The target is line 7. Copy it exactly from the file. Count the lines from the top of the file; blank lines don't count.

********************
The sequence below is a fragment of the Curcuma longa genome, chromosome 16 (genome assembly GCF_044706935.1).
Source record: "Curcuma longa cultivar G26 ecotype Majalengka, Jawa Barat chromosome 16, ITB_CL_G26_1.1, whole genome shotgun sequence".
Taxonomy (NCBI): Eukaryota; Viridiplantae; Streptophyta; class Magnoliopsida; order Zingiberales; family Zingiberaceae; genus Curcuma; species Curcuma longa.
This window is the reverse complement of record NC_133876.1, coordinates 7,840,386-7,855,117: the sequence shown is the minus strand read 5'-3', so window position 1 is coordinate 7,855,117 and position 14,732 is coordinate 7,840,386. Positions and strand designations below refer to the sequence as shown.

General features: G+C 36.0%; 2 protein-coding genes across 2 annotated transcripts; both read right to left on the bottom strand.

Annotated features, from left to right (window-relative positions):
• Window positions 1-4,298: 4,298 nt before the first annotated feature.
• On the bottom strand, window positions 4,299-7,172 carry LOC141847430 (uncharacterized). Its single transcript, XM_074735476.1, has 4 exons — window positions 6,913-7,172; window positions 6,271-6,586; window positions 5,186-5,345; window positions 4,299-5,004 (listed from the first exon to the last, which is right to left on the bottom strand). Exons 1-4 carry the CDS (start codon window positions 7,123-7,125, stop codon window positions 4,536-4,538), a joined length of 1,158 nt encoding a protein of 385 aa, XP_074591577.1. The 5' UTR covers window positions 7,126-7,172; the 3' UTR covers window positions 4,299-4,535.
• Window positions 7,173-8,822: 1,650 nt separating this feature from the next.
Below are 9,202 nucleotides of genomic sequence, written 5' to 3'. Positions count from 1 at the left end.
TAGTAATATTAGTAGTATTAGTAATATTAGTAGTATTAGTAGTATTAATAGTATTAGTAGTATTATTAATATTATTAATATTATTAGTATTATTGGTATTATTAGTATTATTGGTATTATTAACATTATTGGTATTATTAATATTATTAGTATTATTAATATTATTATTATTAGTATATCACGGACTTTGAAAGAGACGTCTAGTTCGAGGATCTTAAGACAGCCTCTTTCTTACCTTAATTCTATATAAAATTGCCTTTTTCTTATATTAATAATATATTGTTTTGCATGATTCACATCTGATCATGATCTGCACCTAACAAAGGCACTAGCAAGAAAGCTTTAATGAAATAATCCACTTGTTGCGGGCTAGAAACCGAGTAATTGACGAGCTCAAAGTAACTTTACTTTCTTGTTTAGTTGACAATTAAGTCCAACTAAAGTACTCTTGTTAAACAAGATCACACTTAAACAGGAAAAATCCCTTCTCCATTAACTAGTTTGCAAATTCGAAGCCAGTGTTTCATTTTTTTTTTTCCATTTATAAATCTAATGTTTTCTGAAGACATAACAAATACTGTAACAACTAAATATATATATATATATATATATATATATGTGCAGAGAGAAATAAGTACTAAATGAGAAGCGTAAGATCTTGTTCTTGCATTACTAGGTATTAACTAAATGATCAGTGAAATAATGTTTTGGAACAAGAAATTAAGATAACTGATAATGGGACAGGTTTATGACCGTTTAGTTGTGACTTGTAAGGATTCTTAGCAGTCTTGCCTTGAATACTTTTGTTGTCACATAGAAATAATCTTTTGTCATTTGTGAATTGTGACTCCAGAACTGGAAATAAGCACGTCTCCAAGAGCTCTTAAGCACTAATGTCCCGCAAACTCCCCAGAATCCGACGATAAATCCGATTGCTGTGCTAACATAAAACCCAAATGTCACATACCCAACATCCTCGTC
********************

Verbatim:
• Window positions 1-4,298: 4,298 nt before the first annotated feature.